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Making risk management in a changing world

 

The world is changing, as do organizations, technologies, minds… These changes can occur slowly, rapidly and sometimes radically as follows:

  • slow transformations that are often imperceptible (wear phenomenon, slow evolution of working process, climate change...),
  • rapid changes requiring almost immediate response capacity and adaptation skills (information and communication technologies, health crisis, geopolitics…),
  • radical  switches in existing technologies and emergence of new ones coming into play, of new regulation and even of threats or attacks that have an impact on environment, health and human beings.

Systems and their environments are steadily evolving and these evolutions, often not easily predictable, carry with them a lot of uncertainties.

Even though these transformations may offer true opportunities, they may also have some consequences on the way risk management is performed. Indeed, because of these transformations, having a vison of risk at one point in time is no more enough to make safe risk management. Instead, we should foresee the possible evolutions of technologies taking into account their environment, the culture and the organization around them that can lead to transformations and even yield new hazards or new opportunities.

These modifications have an impact on the whole process of risks analysis: identification, evaluation, quantification and ranking, including the necessary updates required throughout the life cycle. In fact, it is the systemic representation of risk that is to be reconsidered. This includes both the object and its context. For instance, the context in which risk management actions are taken can change, so that the expected efficiency of the actions would be modified as well. These changes can be:

  • evolutions of operator motivations or aptitudes resulting in a change in their behaviour,
  • new organizational requirements resulting in a change in the reaction time or the availability of information required to achieve the actions,
  • technical requirements related to ageing, obsolescence, new technologies, negatively affecting reliability and the way industrial assets are managed,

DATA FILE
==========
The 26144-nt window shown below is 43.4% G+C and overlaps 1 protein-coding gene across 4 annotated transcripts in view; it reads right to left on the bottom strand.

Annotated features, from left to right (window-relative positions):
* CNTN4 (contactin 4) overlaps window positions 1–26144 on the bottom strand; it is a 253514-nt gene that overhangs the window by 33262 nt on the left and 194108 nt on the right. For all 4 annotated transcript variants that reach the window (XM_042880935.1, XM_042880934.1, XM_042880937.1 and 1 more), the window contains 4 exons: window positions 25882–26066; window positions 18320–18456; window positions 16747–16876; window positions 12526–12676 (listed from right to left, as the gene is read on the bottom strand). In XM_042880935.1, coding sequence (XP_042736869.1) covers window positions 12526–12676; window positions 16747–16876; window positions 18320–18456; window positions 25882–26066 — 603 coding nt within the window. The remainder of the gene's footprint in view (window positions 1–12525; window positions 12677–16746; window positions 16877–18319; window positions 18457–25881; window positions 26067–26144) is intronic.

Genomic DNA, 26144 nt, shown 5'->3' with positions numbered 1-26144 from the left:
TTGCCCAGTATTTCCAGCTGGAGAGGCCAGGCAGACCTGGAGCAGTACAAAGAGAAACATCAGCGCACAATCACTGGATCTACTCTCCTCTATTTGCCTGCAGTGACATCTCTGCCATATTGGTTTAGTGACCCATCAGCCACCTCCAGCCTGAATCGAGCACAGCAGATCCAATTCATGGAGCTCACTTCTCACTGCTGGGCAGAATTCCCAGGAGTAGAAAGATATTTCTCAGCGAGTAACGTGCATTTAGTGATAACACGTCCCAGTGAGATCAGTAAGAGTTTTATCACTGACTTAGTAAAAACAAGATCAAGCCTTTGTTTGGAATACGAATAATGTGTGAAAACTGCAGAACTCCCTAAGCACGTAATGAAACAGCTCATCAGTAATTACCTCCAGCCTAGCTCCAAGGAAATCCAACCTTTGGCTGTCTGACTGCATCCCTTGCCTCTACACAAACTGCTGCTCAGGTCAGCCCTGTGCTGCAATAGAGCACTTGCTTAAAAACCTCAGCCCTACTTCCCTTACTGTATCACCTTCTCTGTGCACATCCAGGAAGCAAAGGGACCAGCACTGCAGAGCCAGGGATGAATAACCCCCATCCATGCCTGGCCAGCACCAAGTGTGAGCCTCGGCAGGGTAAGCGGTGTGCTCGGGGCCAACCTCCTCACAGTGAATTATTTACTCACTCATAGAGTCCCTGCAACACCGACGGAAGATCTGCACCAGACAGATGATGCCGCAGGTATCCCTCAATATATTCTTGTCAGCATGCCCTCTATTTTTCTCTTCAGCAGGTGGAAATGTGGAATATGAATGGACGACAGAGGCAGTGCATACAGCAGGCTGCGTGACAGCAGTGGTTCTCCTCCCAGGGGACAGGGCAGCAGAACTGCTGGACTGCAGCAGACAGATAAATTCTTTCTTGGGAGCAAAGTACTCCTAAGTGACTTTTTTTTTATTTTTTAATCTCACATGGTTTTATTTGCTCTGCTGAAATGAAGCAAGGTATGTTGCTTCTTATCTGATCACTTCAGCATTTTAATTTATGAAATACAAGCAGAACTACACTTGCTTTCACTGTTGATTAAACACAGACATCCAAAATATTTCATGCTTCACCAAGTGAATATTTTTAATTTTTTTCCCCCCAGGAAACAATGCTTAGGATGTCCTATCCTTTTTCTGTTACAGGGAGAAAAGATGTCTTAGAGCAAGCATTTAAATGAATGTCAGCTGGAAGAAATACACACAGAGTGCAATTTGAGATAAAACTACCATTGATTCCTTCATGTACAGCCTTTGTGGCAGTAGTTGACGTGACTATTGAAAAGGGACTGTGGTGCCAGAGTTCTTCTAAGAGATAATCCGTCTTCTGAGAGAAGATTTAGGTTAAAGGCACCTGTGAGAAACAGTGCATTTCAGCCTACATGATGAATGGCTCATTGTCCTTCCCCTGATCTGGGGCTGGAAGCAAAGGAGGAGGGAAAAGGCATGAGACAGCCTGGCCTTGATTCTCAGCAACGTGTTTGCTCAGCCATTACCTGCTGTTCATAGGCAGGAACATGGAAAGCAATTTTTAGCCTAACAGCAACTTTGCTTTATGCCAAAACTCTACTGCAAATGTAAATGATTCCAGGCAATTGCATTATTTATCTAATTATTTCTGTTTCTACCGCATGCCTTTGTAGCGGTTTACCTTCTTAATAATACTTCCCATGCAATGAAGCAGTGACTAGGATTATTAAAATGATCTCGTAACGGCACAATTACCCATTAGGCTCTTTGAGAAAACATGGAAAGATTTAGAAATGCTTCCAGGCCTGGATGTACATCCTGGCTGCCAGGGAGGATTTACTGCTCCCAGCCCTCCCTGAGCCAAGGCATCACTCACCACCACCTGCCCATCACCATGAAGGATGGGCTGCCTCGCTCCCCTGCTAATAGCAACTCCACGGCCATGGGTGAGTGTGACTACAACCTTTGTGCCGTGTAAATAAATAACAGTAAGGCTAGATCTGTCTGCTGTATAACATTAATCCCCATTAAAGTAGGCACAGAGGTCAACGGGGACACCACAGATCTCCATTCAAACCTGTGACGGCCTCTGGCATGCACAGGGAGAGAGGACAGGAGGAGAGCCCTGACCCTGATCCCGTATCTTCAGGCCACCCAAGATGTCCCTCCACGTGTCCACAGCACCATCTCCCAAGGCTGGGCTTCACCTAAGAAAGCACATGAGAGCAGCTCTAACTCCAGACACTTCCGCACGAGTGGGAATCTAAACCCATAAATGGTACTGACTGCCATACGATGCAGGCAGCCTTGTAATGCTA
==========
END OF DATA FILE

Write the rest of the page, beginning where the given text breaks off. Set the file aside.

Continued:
• economical requirements possibly affecting security margins,
  • effects of evolutions related to market and societal environment,
  • sociological or geopolitical upheavals.

While these changes may yield new types of risks, they may also modify the criticality of existing ones, through evolution of technical knowledge, increase of experience, emergence of new behaviours, organization, stronger regulation, climate change… Nevertheless, the initial criticality has an effect on an important decision making chain which sometimes disregards working hypothesis…

Evolutions may have a negative impact on risk acceptability, mainly because of new communication and information media and social networks, which tend to change the way risks are perceived or sensed as these media and networks are able to produce or amplify resonance effects.

Whatever the changes or transformation modes are, the issue is to be able to answer few important questions: how do we understand risks? How do we prevent and treat them? Do the required actions be the same whatever the type of change? How does one ensure consistency in the risk management process throughout the life cycle of socio-technical systems knowing that the context may also change or evolve? Will we be able to update dependability and risk analysis methodologies when tools and technologies implementing them come to be out of date? When and how shall we be able to talk about “resilience to changes”?

The 20th Lambda Mu symposium will provide the opportunity to show how our knowledge and skills in risk management and dependability deal with these issues through methodological approaches, industrial applications, tools, and the solutions that emerge according to each activity field.

 

Emmanuel LARDEUX, Air Liquide

Chairman of programme committee